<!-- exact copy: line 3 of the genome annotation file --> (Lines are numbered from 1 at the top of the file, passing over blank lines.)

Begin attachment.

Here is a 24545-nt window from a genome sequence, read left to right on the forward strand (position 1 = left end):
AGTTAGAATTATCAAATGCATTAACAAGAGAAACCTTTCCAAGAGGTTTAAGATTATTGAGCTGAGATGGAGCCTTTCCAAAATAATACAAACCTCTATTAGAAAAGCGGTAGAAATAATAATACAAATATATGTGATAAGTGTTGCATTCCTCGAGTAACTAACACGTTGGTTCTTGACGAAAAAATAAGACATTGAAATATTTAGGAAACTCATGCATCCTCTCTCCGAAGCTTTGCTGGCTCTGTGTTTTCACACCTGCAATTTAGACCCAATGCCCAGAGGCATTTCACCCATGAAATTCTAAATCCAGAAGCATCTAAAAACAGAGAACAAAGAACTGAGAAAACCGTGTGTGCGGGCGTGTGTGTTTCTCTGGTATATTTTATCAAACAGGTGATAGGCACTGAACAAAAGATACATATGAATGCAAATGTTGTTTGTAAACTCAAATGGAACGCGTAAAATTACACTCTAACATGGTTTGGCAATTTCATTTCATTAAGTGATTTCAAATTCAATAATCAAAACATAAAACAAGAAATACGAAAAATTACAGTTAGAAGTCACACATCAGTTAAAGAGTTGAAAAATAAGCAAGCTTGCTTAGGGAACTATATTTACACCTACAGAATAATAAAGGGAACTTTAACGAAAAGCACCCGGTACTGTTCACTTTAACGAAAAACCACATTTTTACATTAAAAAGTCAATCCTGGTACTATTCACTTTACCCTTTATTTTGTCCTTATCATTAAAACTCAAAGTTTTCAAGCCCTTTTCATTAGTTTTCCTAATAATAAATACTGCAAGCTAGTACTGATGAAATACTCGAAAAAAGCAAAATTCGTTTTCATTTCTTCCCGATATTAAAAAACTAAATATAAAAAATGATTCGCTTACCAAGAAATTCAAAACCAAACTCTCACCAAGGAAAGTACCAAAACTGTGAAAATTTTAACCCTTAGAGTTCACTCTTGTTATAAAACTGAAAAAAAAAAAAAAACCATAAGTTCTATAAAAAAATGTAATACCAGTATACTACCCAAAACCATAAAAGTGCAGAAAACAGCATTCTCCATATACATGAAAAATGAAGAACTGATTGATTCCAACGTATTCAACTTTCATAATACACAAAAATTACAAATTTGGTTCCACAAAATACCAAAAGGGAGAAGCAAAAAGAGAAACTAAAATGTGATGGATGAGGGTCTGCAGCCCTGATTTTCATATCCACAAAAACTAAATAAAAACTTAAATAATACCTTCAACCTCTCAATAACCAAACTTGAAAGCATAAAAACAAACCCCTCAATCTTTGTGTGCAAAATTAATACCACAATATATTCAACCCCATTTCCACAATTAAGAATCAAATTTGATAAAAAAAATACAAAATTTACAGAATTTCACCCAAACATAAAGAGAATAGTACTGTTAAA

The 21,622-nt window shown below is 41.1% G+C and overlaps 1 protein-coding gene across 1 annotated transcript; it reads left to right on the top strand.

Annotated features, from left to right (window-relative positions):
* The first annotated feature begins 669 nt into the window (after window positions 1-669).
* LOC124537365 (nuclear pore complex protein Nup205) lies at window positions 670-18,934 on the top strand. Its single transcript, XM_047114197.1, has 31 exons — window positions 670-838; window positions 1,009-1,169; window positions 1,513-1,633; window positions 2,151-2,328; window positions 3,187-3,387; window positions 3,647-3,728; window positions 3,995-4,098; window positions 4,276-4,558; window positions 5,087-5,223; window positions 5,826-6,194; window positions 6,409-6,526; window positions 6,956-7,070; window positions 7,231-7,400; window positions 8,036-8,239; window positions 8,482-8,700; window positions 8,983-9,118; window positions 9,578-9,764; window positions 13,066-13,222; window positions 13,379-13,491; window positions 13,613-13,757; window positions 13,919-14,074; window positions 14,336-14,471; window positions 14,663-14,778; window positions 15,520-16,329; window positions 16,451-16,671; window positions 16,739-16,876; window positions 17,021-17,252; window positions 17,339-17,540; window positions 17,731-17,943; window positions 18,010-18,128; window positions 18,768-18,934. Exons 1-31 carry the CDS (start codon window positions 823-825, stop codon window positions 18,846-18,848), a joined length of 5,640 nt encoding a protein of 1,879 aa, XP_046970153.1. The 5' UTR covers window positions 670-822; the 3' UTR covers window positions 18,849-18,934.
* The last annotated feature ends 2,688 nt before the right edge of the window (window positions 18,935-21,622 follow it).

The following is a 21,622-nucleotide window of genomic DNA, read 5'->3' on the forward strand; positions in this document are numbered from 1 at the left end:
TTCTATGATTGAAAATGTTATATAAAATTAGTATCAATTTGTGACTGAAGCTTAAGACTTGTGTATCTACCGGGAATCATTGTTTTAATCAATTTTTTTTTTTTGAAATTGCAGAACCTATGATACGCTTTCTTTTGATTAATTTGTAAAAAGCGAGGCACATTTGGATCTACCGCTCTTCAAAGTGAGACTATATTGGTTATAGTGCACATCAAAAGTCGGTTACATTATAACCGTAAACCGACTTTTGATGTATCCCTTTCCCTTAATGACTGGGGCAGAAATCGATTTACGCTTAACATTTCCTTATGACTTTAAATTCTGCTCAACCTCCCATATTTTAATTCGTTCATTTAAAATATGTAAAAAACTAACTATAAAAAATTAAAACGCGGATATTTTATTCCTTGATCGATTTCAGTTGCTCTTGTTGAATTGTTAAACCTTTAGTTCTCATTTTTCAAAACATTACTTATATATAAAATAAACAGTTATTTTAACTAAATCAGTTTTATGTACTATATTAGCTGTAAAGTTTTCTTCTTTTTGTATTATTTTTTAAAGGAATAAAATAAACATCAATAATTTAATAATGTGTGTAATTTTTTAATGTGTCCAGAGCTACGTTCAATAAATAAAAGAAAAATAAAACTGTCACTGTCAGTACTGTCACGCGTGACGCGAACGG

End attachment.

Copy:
The 21,622-nt window shown below is 41.1% G+C and overlaps 1 protein-coding gene across 1 annotated transcript; it reads left to right on the top strand.